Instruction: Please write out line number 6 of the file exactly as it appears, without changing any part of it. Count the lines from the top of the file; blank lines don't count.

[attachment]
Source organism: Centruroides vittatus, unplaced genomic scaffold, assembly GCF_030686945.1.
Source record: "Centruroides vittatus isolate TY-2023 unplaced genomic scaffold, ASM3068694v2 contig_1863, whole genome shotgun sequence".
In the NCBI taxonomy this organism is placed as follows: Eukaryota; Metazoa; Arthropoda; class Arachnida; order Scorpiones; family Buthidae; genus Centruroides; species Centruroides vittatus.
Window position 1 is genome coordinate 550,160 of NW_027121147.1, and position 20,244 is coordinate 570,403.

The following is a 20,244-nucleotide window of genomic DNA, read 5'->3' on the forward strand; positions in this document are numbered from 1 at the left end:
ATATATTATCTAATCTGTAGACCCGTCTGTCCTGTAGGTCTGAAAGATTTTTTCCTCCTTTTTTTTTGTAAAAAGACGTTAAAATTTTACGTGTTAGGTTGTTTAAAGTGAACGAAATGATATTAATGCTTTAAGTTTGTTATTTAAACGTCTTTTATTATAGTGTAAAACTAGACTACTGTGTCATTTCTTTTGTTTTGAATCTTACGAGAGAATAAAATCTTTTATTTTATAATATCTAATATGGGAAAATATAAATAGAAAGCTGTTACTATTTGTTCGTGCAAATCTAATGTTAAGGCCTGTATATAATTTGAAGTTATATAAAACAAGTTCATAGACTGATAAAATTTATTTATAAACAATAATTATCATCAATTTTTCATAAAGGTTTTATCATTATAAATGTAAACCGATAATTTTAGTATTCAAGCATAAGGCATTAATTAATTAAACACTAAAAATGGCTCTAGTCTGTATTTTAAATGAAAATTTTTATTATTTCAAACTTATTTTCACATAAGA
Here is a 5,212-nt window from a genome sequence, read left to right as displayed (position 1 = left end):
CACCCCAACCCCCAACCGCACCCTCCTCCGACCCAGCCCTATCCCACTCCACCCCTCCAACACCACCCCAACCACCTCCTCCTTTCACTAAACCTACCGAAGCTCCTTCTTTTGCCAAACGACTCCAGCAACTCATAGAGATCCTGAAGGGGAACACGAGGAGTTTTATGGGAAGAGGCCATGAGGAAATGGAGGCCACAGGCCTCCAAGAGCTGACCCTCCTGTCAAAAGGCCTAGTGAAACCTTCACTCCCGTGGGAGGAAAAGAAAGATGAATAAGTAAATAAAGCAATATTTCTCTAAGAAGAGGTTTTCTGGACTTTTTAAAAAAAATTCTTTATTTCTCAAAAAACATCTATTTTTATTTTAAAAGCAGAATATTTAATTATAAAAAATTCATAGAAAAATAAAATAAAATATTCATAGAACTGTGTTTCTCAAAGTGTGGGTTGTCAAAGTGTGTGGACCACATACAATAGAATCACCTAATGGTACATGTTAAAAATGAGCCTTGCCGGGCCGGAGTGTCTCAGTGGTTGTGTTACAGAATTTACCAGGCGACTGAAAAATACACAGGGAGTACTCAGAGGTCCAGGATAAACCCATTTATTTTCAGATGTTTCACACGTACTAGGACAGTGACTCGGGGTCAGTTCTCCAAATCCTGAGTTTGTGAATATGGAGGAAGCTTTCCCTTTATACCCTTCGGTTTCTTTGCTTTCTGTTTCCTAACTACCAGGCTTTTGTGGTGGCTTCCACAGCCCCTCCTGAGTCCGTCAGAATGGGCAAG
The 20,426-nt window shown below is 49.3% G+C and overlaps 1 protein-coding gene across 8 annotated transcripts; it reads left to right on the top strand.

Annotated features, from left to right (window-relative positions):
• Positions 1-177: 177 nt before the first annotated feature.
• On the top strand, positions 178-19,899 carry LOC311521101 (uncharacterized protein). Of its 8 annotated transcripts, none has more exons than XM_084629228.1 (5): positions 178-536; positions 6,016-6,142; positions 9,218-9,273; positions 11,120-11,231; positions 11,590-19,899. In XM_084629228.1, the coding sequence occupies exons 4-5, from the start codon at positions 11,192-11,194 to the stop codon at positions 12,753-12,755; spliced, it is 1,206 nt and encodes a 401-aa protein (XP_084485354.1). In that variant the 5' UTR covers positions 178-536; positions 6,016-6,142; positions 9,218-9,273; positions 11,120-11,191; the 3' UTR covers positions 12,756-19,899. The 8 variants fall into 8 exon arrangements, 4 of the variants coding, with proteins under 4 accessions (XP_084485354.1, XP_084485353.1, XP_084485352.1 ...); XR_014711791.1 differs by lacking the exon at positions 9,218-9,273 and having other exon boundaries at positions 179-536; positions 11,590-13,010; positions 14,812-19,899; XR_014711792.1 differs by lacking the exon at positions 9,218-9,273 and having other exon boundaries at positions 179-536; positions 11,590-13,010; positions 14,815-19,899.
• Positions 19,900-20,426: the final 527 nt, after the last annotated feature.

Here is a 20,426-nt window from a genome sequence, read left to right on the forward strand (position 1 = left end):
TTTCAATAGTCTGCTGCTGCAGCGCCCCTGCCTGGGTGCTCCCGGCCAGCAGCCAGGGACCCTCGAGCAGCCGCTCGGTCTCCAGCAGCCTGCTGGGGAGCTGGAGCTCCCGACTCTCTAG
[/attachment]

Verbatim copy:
ATATATTATCTAATCTGTAGACCCGTCTGTCCTGTAGGTCTGAAAGATTTTTTCCTCCTTTTTTTTTGTAAAAAGACGTTAAAATTTTACGTGTTAGGTTGTTTAAAGTGAACGAAATGATATTAATGCTTTAAGTTTGTTATTTAAACGTCTTTTATTATAGTGTAAAACTAGACTACTGTGTCATTTCTTTTGTTTTGAATCTTACGAGAGAATAAAATCTTTTATTTTATAATATCTAATATGGGAAAATATAAATAGAAAGCTGTTACTATTTGTTCGTGCAAATCTAATGTTAAGGCCTGTATATAATTTGAAGTTATATAAAACAAGTTCATAGACTGATAAAATTTATTTATAAACAATAATTATCATCAATTTTTCATAAAGGTTTTATCATTATAAATGTAAACCGATAATTTTAGTATTCAAGCATAAGGCATTAATTAATTAAACACTAAAAATGGCTCTAGTCTGTATTTTAAATGAAAATTTTTATTATTTCAAACTTATTTTCACATAAGA